On Tidbits of Stained Glass

When travelling, we enjoy going into churches – especially in Europe! The history, the design, the grandness, the paintings, the organ, and yes – the stained glass. This collection is from various churches in Prague, Krakow, and Budapest.

My favorites? There are two, but which are your favorites?

 

Stained Glass of St. Vitas, Prague

God the Father, Church of St. Francis of Assisi, Krakow

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On Trip Tidbits: More Budapest

Embed from Getty Images

 

As my dedicated post indicated, Budapest is a fabulous city to visit – let alone the tidbits about the contradictions at Liberty Square and the memorial of the shoes. However, this post is truly a collection of tidbits with murals at a bathhouse, a sculpture, and a sign.

 

Outstanding murals and a statue in the lobby of a bathhouse.

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A touch of artistry from a gallery.

 

These statues are a bit large.

 

Now this is an interesting store sign.

 

Hope you enjoyed this tidbits from Budapest. Any favorites?

On Trip Tidbits: The Shoes on the Danube

Watching the 2-minute introductory video is important.

 

My original thought was to include this place in a collection with other tidbits; but on second thought, it deserves to stand alone.

There’s a small, but powerful memorial located along the Danube on the Pest side of the river. It’s simple – 60 pairs of shoes of men, women, and children from all walks of life are made out of cast iron.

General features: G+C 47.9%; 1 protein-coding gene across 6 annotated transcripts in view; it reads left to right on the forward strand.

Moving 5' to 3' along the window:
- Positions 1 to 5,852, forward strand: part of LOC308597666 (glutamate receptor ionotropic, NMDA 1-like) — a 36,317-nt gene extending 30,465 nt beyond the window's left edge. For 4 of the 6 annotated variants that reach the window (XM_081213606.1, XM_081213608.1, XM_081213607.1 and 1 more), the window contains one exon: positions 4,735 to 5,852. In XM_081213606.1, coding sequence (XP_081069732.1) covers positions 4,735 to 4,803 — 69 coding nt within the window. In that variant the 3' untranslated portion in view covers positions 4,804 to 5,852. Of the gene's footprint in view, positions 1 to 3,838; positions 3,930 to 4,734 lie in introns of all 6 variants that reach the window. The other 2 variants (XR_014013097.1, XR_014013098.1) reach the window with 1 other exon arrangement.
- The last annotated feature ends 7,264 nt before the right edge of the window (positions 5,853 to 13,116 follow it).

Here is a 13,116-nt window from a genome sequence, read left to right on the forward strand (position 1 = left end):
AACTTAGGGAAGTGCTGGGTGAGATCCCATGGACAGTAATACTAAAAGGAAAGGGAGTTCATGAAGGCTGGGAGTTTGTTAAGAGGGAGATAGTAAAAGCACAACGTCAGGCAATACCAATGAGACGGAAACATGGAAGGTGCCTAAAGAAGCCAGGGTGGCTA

60 pairs of shoes facing the river.

60 pairs shoes symbolizing a sense of abandonment.

60 pairs of shoes serving as a memorial to victims of horror.

60 pairs of shoes reminding us of something that humanity shouldn’t repeat.

Around December 1944 and January 1945, members of Hungary’s fascist Arrow Cross Party militia police took Jews from Budapest’s Jewish Ghetto to the river. The militia ordered the people to take off their shoes and face the river. Then the militia shot the people so the bodies fell toward the water.

Just another horror that I knew nothing about until this trip.

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On Trip Tidbits: Liberty Square

Image from Budapest Tourism

Many visitors to Budapest encounter Liberty Square (Szabadság tér) – especially if they are avid walkers. After all, Liberty Square is on the way from city center to the magnificent Hungarian Parliament building.

Liberty Square is a public park. The trees are full, the border buildings are grand. Hungarian National Bank and the former Hungarian Stock Exchange flank one side as symbols to free capitalism. The US Embassy is located on the opposite side of the square.

To me, Liberty square was a place of contrast. A place of contradictions. A place that could be called the Square of Juxtaposition. Let me make my case.

Monument of German Occupation

 

Hungary initially was one of the pro-Hitler Axis Powers. Hungarian military invaded Yugoslavia and massacred many. In 1944, Germans moved to occupy Hungary because Hitler felt betrayed by Hungarian leaders. From that point, Hungarian Jews and Roma were sent to concentration camps. In front of the monument is a collection of small memorials to Hungarian Holocaust victims. Yet, no mention of the Hungarian involvement in the atrocities.

 

Harry Bandholtz Statue

Austria-Hungary and Germany were WW1 allies. Which means the Hungarians lost the war. Liberty Park has a statue to Harry Bandholtz, a US Army general (WW1). It seems a band of Romanians wanted to loot the Hungarian National Museum, but Bandholtz successfully protected the museum – therefore a statue in this honor.

Embed from Getty Images

 

Memorial to Fallen Soviet Soldiers